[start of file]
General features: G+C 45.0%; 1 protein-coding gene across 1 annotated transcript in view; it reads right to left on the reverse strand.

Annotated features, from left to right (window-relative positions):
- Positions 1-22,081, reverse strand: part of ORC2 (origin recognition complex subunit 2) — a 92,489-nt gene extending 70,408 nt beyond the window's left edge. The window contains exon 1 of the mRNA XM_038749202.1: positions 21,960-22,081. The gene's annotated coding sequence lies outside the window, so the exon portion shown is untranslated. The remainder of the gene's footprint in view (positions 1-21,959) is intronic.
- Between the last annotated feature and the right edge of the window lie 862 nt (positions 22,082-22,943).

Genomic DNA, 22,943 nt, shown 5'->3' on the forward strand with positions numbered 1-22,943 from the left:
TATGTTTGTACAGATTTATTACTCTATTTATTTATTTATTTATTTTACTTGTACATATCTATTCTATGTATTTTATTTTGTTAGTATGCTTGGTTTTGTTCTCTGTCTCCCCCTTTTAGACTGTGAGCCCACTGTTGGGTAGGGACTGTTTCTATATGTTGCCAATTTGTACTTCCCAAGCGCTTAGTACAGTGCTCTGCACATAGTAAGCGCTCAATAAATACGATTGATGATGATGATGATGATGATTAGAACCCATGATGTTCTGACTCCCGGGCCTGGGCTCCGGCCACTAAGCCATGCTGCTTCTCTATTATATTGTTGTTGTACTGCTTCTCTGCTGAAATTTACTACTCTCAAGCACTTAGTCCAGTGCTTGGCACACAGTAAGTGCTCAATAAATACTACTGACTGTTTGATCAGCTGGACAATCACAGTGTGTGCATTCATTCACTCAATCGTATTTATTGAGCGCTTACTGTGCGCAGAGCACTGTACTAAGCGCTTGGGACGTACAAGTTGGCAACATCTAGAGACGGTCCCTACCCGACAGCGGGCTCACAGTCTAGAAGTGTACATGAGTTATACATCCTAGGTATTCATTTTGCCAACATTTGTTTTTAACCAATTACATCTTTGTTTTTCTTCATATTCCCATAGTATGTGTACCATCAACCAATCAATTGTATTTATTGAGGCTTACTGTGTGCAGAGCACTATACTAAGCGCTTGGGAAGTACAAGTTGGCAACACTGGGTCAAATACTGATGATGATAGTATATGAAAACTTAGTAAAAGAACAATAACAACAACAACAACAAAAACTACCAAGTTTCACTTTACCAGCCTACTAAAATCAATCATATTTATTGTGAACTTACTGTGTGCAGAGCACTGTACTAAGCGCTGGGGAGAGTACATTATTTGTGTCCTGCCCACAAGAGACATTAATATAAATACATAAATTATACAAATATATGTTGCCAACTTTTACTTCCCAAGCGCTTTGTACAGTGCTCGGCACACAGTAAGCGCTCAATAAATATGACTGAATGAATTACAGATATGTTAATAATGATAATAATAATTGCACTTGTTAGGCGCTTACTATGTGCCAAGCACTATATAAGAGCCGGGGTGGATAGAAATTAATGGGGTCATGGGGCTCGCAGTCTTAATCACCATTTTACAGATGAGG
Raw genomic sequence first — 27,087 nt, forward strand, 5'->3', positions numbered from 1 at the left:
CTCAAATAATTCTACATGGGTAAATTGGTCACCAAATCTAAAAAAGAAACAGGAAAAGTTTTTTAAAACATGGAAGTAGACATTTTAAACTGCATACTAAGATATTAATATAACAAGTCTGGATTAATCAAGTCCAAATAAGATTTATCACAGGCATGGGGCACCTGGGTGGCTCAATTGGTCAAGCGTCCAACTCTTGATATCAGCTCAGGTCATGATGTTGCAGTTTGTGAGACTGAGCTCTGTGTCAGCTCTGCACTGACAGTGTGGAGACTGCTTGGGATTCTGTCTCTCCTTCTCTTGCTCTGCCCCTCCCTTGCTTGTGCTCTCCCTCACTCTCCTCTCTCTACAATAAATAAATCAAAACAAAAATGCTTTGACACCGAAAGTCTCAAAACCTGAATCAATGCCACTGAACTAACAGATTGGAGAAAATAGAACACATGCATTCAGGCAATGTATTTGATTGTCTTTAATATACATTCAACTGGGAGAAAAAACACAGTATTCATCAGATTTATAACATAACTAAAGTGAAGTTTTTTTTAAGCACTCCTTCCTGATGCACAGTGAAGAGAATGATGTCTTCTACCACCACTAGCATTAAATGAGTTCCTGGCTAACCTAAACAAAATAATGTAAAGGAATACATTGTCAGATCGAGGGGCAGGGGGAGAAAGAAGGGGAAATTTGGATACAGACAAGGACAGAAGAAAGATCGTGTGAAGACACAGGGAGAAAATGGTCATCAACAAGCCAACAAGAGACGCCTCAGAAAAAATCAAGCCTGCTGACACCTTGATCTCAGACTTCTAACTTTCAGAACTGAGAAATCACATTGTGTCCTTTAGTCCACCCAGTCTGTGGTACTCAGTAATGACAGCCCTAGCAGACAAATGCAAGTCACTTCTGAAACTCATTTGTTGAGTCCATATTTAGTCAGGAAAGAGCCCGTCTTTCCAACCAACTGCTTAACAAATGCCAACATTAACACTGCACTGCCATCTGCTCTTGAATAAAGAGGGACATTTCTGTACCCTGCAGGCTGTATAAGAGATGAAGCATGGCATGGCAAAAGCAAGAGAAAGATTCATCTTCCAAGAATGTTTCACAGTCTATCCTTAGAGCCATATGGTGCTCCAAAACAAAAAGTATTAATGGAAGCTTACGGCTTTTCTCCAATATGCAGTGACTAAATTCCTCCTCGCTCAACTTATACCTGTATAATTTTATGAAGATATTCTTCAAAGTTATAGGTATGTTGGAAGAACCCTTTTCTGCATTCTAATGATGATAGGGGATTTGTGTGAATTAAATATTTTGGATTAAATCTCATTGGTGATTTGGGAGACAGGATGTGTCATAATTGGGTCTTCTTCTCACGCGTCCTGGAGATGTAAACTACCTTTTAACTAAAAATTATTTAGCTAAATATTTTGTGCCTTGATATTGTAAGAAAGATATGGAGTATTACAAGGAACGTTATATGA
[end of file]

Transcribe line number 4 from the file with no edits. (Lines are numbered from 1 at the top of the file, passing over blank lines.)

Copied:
- Between the last annotated feature and the right edge of the window lie 862 nt (positions 22,082-22,943).